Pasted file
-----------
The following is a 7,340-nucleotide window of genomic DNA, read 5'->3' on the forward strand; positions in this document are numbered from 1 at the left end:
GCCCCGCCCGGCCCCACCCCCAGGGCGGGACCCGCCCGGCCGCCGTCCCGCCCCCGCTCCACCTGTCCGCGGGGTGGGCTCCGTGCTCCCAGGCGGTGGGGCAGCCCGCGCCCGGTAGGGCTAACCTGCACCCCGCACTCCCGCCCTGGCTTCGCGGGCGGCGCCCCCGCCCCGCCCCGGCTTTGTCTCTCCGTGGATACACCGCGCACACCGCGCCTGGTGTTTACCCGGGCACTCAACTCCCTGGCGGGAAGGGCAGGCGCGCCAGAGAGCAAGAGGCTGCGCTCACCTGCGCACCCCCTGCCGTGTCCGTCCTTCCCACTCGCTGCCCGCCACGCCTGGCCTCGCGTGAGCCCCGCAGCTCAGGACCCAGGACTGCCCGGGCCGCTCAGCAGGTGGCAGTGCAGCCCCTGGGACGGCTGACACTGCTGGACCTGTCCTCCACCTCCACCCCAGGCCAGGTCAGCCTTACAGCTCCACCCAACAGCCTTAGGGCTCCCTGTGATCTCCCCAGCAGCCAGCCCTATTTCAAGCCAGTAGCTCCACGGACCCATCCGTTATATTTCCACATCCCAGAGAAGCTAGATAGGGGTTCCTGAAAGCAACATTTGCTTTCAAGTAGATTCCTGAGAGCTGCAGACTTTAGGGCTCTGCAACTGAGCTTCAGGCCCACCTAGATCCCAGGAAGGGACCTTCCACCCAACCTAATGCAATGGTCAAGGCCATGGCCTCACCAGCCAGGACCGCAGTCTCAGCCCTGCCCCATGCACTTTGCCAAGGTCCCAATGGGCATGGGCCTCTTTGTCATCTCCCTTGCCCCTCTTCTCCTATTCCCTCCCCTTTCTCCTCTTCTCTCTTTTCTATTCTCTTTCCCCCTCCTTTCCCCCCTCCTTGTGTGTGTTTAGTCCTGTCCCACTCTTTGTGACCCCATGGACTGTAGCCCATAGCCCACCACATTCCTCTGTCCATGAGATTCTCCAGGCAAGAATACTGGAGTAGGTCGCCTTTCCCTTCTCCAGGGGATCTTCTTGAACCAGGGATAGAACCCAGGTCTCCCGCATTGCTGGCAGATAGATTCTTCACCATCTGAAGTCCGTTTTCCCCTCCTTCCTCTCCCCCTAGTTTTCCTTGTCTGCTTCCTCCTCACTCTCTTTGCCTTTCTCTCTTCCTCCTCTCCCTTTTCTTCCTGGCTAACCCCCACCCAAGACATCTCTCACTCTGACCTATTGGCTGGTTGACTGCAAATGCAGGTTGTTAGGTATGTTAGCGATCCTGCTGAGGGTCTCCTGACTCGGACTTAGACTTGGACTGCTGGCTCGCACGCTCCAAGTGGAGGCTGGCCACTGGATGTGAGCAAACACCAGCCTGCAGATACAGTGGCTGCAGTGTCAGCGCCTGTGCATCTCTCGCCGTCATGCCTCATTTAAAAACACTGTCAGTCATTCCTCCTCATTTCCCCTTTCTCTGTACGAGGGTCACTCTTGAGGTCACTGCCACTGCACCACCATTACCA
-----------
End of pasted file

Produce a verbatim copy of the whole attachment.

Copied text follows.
The following is a 7,340-nucleotide window of genomic DNA, read 5'->3' on the forward strand; positions in this document are numbered from 1 at the left end:
GCCCCGCCCGGCCCCACCCCCAGGGCGGGACCCGCCCGGCCGCCGTCCCGCCCCCGCTCCACCTGTCCGCGGGGTGGGCTCCGTGCTCCCAGGCGGTGGGGCAGCCCGCGCCCGGTAGGGCTAACCTGCACCCCGCACTCCCGCCCTGGCTTCGCGGGCGGCGCCCCCGCCCCGCCCCGGCTTTGTCTCTCCGTGGATACACCGCGCACACCGCGCCTGGTGTTTACCCGGGCACTCAACTCCCTGGCGGGAAGGGCAGGCGCGCCAGAGAGCAAGAGGCTGCGCTCACCTGCGCACCCCCTGCCGTGTCCGTCCTTCCCACTCGCTGCCCGCCACGCCTGGCCTCGCGTGAGCCCCGCAGCTCAGGACCCAGGACTGCCCGGGCCGCTCAGCAGGTGGCAGTGCAGCCCCTGGGACGGCTGACACTGCTGGACCTGTCCTCCACCTCCACCCCAGGCCAGGTCAGCCTTACAGCTCCACCCAACAGCCTTAGGGCTCCCTGTGATCTCCCCAGCAGCCAGCCCTATTTCAAGCCAGTAGCTCCACGGACCCATCCGTTATATTTCCACATCCCAGAGAAGCTAGATAGGGGTTCCTGAAAGCAACATTTGCTTTCAAGTAGATTCCTGAGAGCTGCAGACTTTAGGGCTCTGCAACTGAGCTTCAGGCCCACCTAGATCCCAGGAAGGGACCTTCCACCCAACCTAATGCAATGGTCAAGGCCATGGCCTCACCAGCCAGGACCGCAGTCTCAGCCCTGCCCCATGCACTTTGCCAAGGTCCCAATGGGCATGGGCCTCTTTGTCATCTCCCTTGCCCCTCTTCTCCTATTCCCTCCCCTTTCTCCTCTTCTCTCTTTTCTATTCTCTTTCCCCCTCCTTTCCCCCCTCCTTGTGTGTGTTTAGTCCTGTCCCACTCTTTGTGACCCCATGGACTGTAGCCCATAGCCCACCACATTCCTCTGTCCATGAGATTCTCCAGGCAAGAATACTGGAGTAGGTCGCCTTTCCCTTCTCCAGGGGATCTTCTTGAACCAGGGATAGAACCCAGGTCTCCCGCATTGCTGGCAGATAGATTCTTCACCATCTGAAGTCCGTTTTCCCCTCCTTCCTCTCCCCCTAGTTTTCCTTGTCTGCTTCCTCCTCACTCTCTTTGCCTTTCTCTCTTCCTCCTCTCCCTTTTCTTCCTGGCTAACCCCCACCCAAGACATCTCTCACTCTGACCTATTGGCTGGTTGACTGCAAATGCAGGTTGTTAGGTATGTTAGCGATCCTGCTGAGGGTCTCCTGACTCGGACTTAGACTTGGACTGCTGGCTCGCACGCTCCAAGTGGAGGCTGGCCACTGGATGTGAGCAAACACCAGCCTGCAGATACAGTGGCTGCAGTGTCAGCGCCTGTGCATCTCTCGCCGTCATGCCTCATTTAAAAACACTGTCAGTCATTCCTCCTCATTTCCCCTTTCTCTGTACGAGGGTCACTCTTGAGGTCACTGCCACTGCACCACCATTACCA